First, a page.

The beautiful Blue Ridge.

No one saves us but ourselves.  No one can and no one may.  We ourselves must walk the path. ~ Buddha

I grew up walking the paths of the Blue Ridge Mountains.  Little did I know how special that opportunity was.  Imagine growing up in this setting and not really recognizing that it’s gloriously beautiful.  I remember the hordes of tourists who invaded the mountains in the summer and fall.  I understood that it was cooler in the mountains so the summertime visitors made sense to me.  What I didn’t get for the longest time was that they came in October to look at the LEAVES.  Seriously?  Didn’t they have leaves where they lived?

In the NC mountains we have four very distinct seasons and each one is stunning in its own way.  I never really appreciated that fact until I left their comfortable rounded shoulders and moved away.  Do we ever?

When D and I met, we had the mountains in common.  I grew up in Boone, named for Daniel Boone.  D had spent most of his growing-up summers not far from Asheville.  His family camped there and then he started to work his summer vacations in the campground.  He loved the mountains almost as much as I did.  Early in our marriage, or maybe even before we married, I used to ask him if we could one day move to the mountains.  He promised we would and we did.  We spent a number of years riding up to those ancient hills on weekends looking at acreage sometimes and other times at houses.  We both knew immediately when we found what we thought was the right place, the perfect house.  And for a time we flourished there.  Well, I thought we did.  Now I’m not so sure.

It was a dream house for company and parties and grandchildren.  If life is like a box of chocolates, this house was the big fat truffle in the center of the top layer.  The county we were in had about nineteen peaks above 6,000 feet and we could see most of them from our deck.  Remember Cold Mountain, the book and movie?  We could see Cold Mountain from our house.  (Hope I’m not starting to sound like Sarah Palin. LOL)  Alas, things change, people change, grandchildren don’t get to visit as often as we had hoped they would.  D is spending more and more time away.  The house is large.  It seems we’re driving constantly to soccer and basketball and dance recitals and gymnastics meets and birthday parties and you get the picture.  So even before I was aware of the impending divorce, we had decided to sell the house and leave my beloved mountains.  Notice I said we.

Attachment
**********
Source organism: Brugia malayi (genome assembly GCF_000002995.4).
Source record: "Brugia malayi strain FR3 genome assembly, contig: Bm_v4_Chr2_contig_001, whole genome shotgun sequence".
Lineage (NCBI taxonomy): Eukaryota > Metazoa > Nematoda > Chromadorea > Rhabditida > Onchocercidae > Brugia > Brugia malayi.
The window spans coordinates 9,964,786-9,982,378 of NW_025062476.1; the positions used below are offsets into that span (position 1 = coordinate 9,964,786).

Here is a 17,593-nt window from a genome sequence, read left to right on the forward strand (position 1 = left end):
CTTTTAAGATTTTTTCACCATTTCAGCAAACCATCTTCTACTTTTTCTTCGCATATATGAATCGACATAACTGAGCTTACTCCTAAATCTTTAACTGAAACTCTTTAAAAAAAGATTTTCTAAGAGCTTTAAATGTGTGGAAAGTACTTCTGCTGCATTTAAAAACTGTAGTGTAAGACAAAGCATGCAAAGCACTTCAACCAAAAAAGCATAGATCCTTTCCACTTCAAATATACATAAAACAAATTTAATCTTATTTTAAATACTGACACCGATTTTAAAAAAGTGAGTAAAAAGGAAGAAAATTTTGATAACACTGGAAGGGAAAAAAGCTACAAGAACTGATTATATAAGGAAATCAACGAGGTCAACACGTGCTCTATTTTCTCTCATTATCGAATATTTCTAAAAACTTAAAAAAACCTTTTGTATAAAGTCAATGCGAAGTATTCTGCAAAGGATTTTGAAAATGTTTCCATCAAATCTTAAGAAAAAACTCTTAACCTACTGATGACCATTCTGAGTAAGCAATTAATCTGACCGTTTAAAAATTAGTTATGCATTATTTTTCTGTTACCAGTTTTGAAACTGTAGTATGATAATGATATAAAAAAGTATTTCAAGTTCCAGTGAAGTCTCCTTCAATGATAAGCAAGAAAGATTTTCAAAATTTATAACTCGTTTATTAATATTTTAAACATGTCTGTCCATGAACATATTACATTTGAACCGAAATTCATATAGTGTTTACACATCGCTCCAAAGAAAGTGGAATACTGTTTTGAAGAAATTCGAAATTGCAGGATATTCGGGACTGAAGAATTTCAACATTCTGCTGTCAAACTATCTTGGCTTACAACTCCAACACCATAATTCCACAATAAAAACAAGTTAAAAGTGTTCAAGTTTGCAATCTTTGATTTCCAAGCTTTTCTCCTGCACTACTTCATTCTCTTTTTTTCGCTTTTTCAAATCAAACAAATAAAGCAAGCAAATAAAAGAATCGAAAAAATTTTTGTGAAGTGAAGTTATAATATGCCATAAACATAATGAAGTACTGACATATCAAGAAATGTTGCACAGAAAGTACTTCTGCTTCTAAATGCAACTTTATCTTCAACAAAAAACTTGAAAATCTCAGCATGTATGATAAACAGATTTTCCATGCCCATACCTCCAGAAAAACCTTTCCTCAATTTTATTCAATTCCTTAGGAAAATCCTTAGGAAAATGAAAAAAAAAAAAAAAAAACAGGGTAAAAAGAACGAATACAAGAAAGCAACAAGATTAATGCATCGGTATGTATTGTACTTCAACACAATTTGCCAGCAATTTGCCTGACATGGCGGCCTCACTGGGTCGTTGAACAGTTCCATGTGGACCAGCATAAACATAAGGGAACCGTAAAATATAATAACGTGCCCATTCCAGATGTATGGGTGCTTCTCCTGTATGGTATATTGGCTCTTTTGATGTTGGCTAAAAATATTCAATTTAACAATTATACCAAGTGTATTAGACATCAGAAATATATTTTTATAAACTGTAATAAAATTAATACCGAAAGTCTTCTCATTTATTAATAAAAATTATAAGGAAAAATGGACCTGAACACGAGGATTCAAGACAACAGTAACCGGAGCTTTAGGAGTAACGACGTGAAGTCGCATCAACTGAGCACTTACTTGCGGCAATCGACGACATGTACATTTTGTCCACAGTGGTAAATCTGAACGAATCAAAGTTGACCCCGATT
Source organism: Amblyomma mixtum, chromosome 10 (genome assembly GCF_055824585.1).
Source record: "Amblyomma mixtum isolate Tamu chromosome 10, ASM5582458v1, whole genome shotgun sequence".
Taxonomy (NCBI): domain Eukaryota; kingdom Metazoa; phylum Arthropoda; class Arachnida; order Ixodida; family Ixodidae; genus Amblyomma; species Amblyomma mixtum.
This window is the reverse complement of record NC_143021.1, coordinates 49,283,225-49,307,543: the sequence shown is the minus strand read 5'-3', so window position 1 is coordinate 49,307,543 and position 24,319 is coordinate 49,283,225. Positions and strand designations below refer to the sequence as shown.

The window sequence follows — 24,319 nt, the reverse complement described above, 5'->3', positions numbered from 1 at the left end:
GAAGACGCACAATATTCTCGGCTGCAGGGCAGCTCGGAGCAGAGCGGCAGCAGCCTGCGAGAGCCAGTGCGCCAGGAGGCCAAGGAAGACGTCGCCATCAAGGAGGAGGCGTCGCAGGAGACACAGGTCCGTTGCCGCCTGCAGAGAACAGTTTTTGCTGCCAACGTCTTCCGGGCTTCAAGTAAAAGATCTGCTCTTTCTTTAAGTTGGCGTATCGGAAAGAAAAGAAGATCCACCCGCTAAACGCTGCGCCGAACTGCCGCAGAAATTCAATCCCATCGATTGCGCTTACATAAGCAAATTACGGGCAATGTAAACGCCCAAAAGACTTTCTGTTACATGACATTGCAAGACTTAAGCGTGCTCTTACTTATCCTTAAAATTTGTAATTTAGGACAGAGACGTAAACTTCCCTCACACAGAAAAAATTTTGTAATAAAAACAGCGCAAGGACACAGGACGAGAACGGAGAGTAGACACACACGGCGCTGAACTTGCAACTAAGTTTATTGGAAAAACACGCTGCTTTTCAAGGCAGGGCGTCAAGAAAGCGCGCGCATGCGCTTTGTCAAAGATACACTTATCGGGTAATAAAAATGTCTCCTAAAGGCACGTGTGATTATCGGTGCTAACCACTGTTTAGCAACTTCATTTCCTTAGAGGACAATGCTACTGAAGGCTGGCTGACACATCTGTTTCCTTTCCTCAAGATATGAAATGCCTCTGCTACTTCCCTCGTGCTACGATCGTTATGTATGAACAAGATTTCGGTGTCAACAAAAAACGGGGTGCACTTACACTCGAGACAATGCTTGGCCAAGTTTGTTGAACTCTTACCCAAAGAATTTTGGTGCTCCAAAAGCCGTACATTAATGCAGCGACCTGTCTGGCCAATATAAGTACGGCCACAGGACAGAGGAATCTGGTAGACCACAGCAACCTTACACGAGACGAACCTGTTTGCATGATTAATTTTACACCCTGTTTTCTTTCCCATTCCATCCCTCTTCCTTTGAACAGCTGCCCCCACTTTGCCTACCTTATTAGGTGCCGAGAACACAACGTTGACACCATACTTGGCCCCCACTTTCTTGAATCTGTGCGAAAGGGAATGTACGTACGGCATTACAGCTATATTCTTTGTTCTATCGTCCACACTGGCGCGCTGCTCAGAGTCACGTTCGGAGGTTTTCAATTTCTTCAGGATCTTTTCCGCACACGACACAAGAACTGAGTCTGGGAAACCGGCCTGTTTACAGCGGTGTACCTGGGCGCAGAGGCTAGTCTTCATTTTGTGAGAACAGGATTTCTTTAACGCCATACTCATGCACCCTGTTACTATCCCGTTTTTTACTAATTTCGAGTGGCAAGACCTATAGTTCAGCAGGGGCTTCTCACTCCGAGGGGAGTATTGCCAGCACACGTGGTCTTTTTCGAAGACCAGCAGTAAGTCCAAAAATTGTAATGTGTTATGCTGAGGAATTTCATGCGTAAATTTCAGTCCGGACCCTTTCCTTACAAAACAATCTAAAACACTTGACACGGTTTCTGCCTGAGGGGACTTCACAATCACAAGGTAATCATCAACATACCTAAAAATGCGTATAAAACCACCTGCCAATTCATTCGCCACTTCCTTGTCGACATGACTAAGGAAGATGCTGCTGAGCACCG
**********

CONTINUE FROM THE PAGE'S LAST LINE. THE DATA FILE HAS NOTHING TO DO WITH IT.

You know the rest of the story.  Here I am and there he is and life goes on and mostly it’s good.


8 thoughts on “The beautiful Blue Ridge.

  1. Wow, lovely picture ! I’m a newbie mountain dweller, but am growing to love them too.
    Your blog prompted me to think about how it’s funny we take where we grow up for granted and don’t appreciate it until we’re no longer living there. I grew up near Paris and thought it was ugly until I moved away, came back and opened my eyes! x


    • Thanks. And you’re right the places where we grow up. Little did I know how much I would miss the mountains when I first moved away.

      Paris, ugly? I’m chuckling. I spent about a week there 9 or 10 years ago. I loved it.


  2. Wouldn’t it be wonderful if we could just bundle up the children and grandchildren and move them to where we want to be. You’ve captured the majesty of those mountains beautifully… and you’ll feel better when autumn comes to the city.


  3. I am with you on the mountains. I would have loved it. As to the rest.As they say life happens, and it is’nt always fun but believe me. The way you have coped and the character you show have earned my respect affection and admiration. You are one hell of a mountain girl. God bless you


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